Trump’s coronavirus stimulus package could cut your paychecks in 2021

Americans have been waiting months for Congress to approve a second coronavirus stimulus check, but the chances of that happening are slim as Republicans recently proposed a “skinny” relief bill without another check (a proposal that was blocked in the Senate). President Trump took action on his own recently amid stalled negotiations by signing a Executive Decree allowing employers to defer the collection of payroll taxes between September 1 and December 31, 2020 for employees earning less than $104,000 per year.

Employees normally pay a 6.2% payroll tax on earnings up to $137,700 in 2020 to fund Social Security. Thanks to the presidential decree, those whose employers refuse to collect the tax over the next few months will see their wages increase a little. But a payroll tax deferral is not the same as a payroll tax cut. And while Trump has promised unpaid taxes could eventually be forgiven if he’s re-elected, it’s unclear whether Congress would agree (especially as Democrats are likely to retain control of the House). representatives) or if he could find another authority to do so. .

Since there’s a good chance the payroll tax waiver won’t happen, it’s important to realize that the bill could come due (and sooner than you think) for the president’s stimulus package.

Image source: Getty Images.

Your paychecks could be smaller next year due to Trump’s coronavirus relief

Workers who see bigger paychecks this year because their employers stop withholding payroll taxes will be in for a nasty surprise on January 1.

Indeed, any employer who fails to withhold payroll taxes over the next few months could be necessary to collect the amount of unpaid tax between January 1 and April 30, 2021. And if any taxes remain unpaid after the April 30 deadline, interest and penalties will begin to accrue immediately on May 1, 2021.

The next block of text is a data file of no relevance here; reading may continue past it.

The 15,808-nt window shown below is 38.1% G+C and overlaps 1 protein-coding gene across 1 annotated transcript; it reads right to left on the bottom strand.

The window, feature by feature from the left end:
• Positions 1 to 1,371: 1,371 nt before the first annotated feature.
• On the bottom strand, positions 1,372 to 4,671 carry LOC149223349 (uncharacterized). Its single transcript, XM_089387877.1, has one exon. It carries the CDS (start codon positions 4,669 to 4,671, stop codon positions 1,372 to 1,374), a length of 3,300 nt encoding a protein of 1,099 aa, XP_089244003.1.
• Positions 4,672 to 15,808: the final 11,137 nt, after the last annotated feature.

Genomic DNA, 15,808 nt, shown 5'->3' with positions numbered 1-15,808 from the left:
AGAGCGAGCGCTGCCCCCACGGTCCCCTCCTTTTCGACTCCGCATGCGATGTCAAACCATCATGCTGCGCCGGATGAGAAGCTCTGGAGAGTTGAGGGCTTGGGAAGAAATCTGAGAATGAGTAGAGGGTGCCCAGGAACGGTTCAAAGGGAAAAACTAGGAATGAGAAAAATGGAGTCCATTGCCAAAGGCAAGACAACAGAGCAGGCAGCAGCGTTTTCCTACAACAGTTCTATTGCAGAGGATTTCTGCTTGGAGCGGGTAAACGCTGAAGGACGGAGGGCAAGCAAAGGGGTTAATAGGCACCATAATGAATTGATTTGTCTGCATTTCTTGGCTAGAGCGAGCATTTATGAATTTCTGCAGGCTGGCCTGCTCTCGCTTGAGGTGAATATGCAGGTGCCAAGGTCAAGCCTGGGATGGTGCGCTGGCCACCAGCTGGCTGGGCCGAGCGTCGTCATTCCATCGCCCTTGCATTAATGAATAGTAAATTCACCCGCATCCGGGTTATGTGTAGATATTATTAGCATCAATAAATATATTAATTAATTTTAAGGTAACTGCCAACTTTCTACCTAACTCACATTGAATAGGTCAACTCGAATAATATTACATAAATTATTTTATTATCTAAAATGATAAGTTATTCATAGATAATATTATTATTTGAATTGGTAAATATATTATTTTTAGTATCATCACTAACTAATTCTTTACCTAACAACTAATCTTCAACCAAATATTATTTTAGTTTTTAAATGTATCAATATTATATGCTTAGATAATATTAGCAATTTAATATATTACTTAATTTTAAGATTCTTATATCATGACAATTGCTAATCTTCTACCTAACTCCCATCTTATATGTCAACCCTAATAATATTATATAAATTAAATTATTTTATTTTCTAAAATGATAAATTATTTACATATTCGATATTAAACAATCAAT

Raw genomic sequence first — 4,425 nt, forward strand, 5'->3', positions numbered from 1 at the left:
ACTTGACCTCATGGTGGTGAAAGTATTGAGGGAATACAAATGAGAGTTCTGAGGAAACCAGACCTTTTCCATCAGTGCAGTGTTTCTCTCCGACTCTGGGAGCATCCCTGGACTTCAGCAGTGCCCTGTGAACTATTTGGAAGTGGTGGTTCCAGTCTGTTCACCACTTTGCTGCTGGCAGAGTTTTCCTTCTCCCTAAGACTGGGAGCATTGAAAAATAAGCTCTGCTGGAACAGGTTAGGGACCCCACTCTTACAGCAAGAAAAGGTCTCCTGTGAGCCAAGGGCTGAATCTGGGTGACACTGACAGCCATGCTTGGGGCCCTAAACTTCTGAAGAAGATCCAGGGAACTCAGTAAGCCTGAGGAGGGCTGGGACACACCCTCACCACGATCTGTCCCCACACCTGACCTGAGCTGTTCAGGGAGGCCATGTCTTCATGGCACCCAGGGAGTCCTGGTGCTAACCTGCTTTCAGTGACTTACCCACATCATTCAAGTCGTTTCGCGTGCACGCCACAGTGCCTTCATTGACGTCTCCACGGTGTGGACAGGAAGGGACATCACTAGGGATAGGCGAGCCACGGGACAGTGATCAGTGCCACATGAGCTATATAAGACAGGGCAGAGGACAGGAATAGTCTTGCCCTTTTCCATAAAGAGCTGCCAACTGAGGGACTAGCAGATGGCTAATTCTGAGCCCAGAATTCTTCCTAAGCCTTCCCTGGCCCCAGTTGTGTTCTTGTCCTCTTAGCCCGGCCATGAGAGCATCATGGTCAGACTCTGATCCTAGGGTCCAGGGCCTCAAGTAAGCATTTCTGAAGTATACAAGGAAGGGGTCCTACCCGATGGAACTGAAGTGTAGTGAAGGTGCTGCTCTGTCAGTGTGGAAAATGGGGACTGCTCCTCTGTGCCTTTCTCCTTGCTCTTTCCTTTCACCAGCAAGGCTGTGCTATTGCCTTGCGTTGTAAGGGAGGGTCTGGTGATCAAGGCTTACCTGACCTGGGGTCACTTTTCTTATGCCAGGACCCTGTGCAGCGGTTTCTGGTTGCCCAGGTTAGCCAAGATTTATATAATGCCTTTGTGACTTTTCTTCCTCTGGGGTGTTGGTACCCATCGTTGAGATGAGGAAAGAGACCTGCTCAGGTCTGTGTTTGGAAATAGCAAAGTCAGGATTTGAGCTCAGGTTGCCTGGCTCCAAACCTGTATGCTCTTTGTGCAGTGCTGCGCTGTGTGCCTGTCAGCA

This could be a major financial shock for workers, as two things will happen from January:

  • Trump’s payroll tax deferral will end and your employer will resume collecting the 6.2% you would normally pay into Social Security
  • Your employer will probably have to start collecting the extra 6.2% that you didn’t pay between September 1 and December 31 of this year.

So you’re looking at paychecks that decline by a combined 12.4% from the first of the year, compared to the last paycheck you received in December. And while you’re only paying taxes owed anyway, it can still look like a big drop in household income if you’ve gotten used to bigger paychecks in the previous four months. Suddenly seeing small checks never does any good, especially during a recession when every dollar counts.

Of course, Trump’s executive order does not to require employers to defer collection of payroll taxes, so your company may simply withdraw. If that happens, you won’t benefit from the coronavirus stimulus now since your checks won’t be bigger – but you won’t have to pay the piper later and face double payroll deductions.

If your employer has not stopped withholding payroll taxes, you don’t have to do anything. But if you find your paychecks are higher now because your employer isn’t collecting the 6.2%, the smartest thing you can do is put the extra money in the bank. You’ll need it next year when your checks dwindle, unless Trump wins reelection and finds a way to persuade Congress to cancel the taxes owed.

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